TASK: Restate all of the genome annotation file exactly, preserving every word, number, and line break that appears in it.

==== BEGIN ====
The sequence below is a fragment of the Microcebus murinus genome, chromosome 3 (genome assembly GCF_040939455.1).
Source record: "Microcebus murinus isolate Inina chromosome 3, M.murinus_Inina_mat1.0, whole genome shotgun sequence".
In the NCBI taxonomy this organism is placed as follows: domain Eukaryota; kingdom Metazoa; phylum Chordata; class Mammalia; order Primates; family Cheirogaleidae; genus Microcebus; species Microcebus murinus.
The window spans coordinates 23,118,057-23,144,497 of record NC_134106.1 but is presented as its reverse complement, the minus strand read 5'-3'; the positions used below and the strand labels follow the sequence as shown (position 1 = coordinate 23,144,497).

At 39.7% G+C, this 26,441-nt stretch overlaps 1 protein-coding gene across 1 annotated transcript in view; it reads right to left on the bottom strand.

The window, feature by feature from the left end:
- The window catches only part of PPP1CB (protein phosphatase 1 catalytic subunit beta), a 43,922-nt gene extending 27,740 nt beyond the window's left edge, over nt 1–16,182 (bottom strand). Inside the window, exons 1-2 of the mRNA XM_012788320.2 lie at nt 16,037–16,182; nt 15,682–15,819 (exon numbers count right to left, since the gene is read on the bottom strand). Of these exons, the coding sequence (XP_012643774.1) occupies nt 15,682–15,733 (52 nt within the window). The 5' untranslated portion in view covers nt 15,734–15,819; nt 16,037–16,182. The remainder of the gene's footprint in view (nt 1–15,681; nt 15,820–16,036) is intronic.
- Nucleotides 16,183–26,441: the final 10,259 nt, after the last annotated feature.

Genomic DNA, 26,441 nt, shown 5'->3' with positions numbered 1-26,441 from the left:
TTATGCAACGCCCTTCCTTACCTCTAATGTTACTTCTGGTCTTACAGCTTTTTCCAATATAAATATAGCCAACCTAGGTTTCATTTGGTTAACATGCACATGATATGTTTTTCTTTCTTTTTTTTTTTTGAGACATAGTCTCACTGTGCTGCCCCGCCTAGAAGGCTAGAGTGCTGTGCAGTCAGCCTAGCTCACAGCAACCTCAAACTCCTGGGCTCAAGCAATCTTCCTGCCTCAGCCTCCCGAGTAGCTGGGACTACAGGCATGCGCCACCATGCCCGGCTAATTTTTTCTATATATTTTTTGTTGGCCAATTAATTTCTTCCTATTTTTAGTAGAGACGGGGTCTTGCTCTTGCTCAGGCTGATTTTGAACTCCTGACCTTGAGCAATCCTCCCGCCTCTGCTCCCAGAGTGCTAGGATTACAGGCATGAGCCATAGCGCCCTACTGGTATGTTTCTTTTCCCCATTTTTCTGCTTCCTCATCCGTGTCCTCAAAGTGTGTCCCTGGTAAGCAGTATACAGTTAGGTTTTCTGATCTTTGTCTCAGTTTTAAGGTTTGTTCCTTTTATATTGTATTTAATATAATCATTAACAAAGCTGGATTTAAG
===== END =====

The sequence below is a fragment of the Microcebus murinus genome, chromosome 3 (genome assembly GCF_040939455.1).
Source record: "Microcebus murinus isolate Inina chromosome 3, M.murinus_Inina_mat1.0, whole genome shotgun sequence".
In the NCBI taxonomy this organism is placed as follows: domain Eukaryota; kingdom Metazoa; phylum Chordata; class Mammalia; order Primates; family Cheirogaleidae; genus Microcebus; species Microcebus murinus.
The window spans coordinates 23,118,057-23,144,497 of record NC_134106.1 but is presented as its reverse complement, the minus strand read 5'-3'; the positions used below and the strand labels follow the sequence as shown (position 1 = coordinate 23,144,497).

At 39.7% G+C, this 26,441-nt stretch overlaps 1 protein-coding gene across 1 annotated transcript in view; it reads right to left on the bottom strand.

The window, feature by feature from the left end:
- The window catches only part of PPP1CB (protein phosphatase 1 catalytic subunit beta), a 43,922-nt gene extending 27,740 nt beyond the window's left edge, over nt 1–16,182 (bottom strand). Inside the window, exons 1-2 of the mRNA XM_012788320.2 lie at nt 16,037–16,182; nt 15,682–15,819 (exon numbers count right to left, since the gene is read on the bottom strand). Of these exons, the coding sequence (XP_012643774.1) occupies nt 15,682–15,733 (52 nt within the window). The 5' untranslated portion in view covers nt 15,734–15,819; nt 16,037–16,182. The remainder of the gene's footprint in view (nt 1–15,681; nt 15,820–16,036) is intronic.
- Nucleotides 16,183–26,441: the final 10,259 nt, after the last annotated feature.

Genomic DNA, 26,441 nt, shown 5'->3' with positions numbered 1-26,441 from the left:
TTATGCAACGCCCTTCCTTACCTCTAATGTTACTTCTGGTCTTACAGCTTTTTCCAATATAAATATAGCCAACCTAGGTTTCATTTGGTTAACATGCACATGATATGTTTTTCTTTCTTTTTTTTTTTTGAGACATAGTCTCACTGTGCTGCCCCGCCTAGAAGGCTAGAGTGCTGTGCAGTCAGCCTAGCTCACAGCAACCTCAAACTCCTGGGCTCAAGCAATCTTCCTGCCTCAGCCTCCCGAGTAGCTGGGACTACAGGCATGCGCCACCATGCCCGGCTAATTTTTTCTATATATTTTTTGTTGGCCAATTAATTTCTTCCTATTTTTAGTAGAGACGGGGTCTTGCTCTTGCTCAGGCTGATTTTGAACTCCTGACCTTGAGCAATCCTCCCGCCTCTGCTCCCAGAGTGCTAGGATTACAGGCATGAGCCATAGCGCCCTACTGGTATGTTTCTTTTCCCCATTTTTCTGCTTCCTCATCCGTGTCCTCAAAGTGTGTCCCTGGTAAGCAGTATACAGTTAGGTTTTCTGATCTTTGTCTCAGTTTTAAGGTTTGTTCCTTTTATATTGTATTTAATATAATCATTAACAAAGCTGGATTTAAG